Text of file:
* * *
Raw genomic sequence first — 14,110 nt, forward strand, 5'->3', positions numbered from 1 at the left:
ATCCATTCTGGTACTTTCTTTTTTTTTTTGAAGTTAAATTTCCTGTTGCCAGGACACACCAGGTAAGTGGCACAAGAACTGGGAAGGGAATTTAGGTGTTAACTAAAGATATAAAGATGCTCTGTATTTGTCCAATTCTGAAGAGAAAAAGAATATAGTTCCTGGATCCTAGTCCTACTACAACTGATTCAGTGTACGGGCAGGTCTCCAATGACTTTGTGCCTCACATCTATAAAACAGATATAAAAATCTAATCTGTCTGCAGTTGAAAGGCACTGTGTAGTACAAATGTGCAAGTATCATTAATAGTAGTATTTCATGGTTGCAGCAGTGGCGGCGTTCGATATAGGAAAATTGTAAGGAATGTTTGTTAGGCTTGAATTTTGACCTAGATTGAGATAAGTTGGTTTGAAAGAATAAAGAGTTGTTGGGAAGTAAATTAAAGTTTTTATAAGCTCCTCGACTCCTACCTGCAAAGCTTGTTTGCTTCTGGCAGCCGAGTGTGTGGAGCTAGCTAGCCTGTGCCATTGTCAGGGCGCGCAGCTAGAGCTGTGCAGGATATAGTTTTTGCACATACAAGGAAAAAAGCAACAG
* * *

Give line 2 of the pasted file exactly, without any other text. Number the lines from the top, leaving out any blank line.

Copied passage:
ATCCATTCTGGTACTTTCTTTTTTTTTTTGAAGTTAAATTTCCTGTTGCCAGGACACACCAGGTAAGTGGCACAAGAACTGGGAAGGGAATTTAGGTGTTAACTAAAGATATAAAGATGCTCTGTATTTGTCCAATTCTGAAGAGAAAAAGAATATAGTTCCTGGATCCTAGTCCTACTACAACTGATTCAGTGTACGGGCAGGTCTCCAATGACTTTGTGCCTCACATCTATAAAACAGATATAAAAATCTAATCTGTCTGCAGTTGAAAGGCACTGTGTAGTACAAATGTGCAAGTATCATTAATAGTAGTATTTCATGGTTGCAGCAGTGGCGGCGTTCGATATAGGAAAATTGTAAGGAATGTTTGTTAGGCTTGAATTTTGACCTAGATTGAGATAAGTTGGTTTGAAAGAATAAAGAGTTGTTGGGAAGTAAATTAAAGTTTTTATAAGCTCCTCGACTCCTACCTGCAAAGCTTGTTTGCTTCTGGCAGCCGAGTGTGTGGAGCTAGCTAGCCTGTGCCATTGTCAGGGCGCGCAGCTAGAGCTGTGCAGGATATAGTTTTTGCACATACAAGGAAAAAAGCAACAG